Each photo tells part of Snohomish County’s story

  • Thu Apr 17th, 2014 9:08pm
  • News

By Julie Muhlstein Herald Columnist

In 1955, clam diggers on a Port Gardner beach wore fedoras. In January ‘69, the Snohomish River rose so high that people escaped homes in boats. And a month later, on Feb. 9, 1969, a crowd at Paine Field watched the first takeoff of a Boeing 747.

Local historians know all this. Now, with new online access to old Herald photos and other historical pictures, we can all see our region’s past.

One photo at a time, Sno-Isle Libraries is telling the area’s story through its Digitize Our Community History Project. More than 500 images are available online, at www.sno-isle.org/catalog/photos.

They include 235 Everett Herald photos, dating from the early 1950s through 1970. Much older pictures were made available to Sno-Isle by historical societies in Snohomish, Darrington, Edmonds and Langley.

Colleen Brazil, Sno-Isle’s content access manager, said the project began when the agency received a $5,435 grant from the Washington State Library Rural Heritage Program more than a year ago. That money was used to digitize South Whidbey Historical Society pictures, with help from the Langley Library.

The Langley Collection, 195 pictures, shows Freeland settlers, the 1911 Langley High School baseball team, and a portrait of Joseph Whidbey, the first European to circumnavigate Whidbey Island.

After the Langley work, project leaders applied for a $20,000 Sno-Isle Libraries Strategic Initiatives Grant, which paid for hardware, software and computer servers to create an ongoing digital archive.

Staff at Sno-Isle branches worked with volunteers from the Darrington Historical Society, the Edmonds Historical Society, the Snohomish Historical Society and the South Whidbey Historical Society.

It was a different story with photos from The Everett Herald, as the paper was known for decades.

“We were approached by Sno-Isle to provide access,” said Josh O’Connor, publisher of The Daily Herald. The newspaper was preparing to move from downtown Everett to its new offices on 41st Street. Before the move, file cabinets filled with Herald images were taken to the Sound Publishing Inc. facility near Paine Field.

O’Connor said he and Neal Pattison, The Herald’s executive editor, had discussed ways to provide more public access to the newspaper’s work, covering more than a century of local history. The Everett Public Library has the newspaper on microfilm, back to 1901.

Brazil said O’Connor and Pattison met with Cheryl Telford, Sno-Isle Libraries strategic partnership manager, to discuss how to include Herald pictures in the archiving project. “We talked about what we had been doing with the other groups,” Brazil said. Someone was needed to do the work — scanning and providing captions — that historical society volunteers had done with their pictures.

“That type of stewardship, culling through all of this information, was a daunting task,” O’Connor said.

With The Herald pictures, that task was accomplished by Von Flake, a University of Washington student working on his master’s degree in library and information science. “It was a directed field work opportunity,” said Flake, 46, who also has a work-study job at the Lynnwood Library.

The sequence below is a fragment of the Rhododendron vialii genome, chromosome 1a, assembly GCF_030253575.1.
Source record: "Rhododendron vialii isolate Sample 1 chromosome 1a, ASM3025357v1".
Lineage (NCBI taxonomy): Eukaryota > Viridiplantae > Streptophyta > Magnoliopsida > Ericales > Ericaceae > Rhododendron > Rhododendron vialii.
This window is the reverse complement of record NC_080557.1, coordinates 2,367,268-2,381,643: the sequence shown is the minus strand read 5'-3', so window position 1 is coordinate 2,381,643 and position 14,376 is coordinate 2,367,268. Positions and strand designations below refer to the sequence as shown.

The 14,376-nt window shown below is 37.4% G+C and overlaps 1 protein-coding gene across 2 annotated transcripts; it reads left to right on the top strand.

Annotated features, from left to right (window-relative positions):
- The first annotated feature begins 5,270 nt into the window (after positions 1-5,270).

Flake spent several months on the project. He “harvested” photos at the Sound Publishing site, then did the scanning and created digital files at the Sno-Isle Libraries Service Center near Marysville. “We were limited to two or three file cabinets loaded with images,” Flake said. Pictures from the 1950s through 1970 were in the best order, and had descriptions.

O’Connor said the most organized files coincide with years when The Herald had a librarian on its staff. Nearly all the pictures in The Herald collection, which Sound Publishing still owns, were taken by Jim Leo and Ken Knudson.

At the Sno-Isle Libraries Service Center today, partners in the photo project will celebrate its first year. Organizations interested in sharing historical photos are welcome at the 1 p.m. event.

The Darrington collection shows early-day loggers and giant cedars. The Brackett residence and the Yost family are among highlights of the Edmonds photos. The Snohomish pictures show a First Street butcher shop and the old bicycle tree. And from The Herald are parades, floods, train disasters, and day-to-day life.

“They are invaluable,” Flake said. “They record moments in time.”

Julie Muhlstein: 425-339-3460; jmuhlstein@heraldnet.com.

See the photos

View photos from Sno-Isle Libraries’ Digitize Our Community History Project at: www.sno-isle.org/catalog/photos

Along with the Everett Herald Collection, there are collections from historical societies in Darrington, Edmonds, Snohomish and Langley. Groups interested in applying to have historical photos included in Sno-Isle’s collection are invited to an information session at 1 p.m. today at the Sno-Isle Service Center, 7312 35th Ave. NE, Tulalip. Or contact Colleen Brazil, 360-651-7046 or cbrazil@sno-isle.org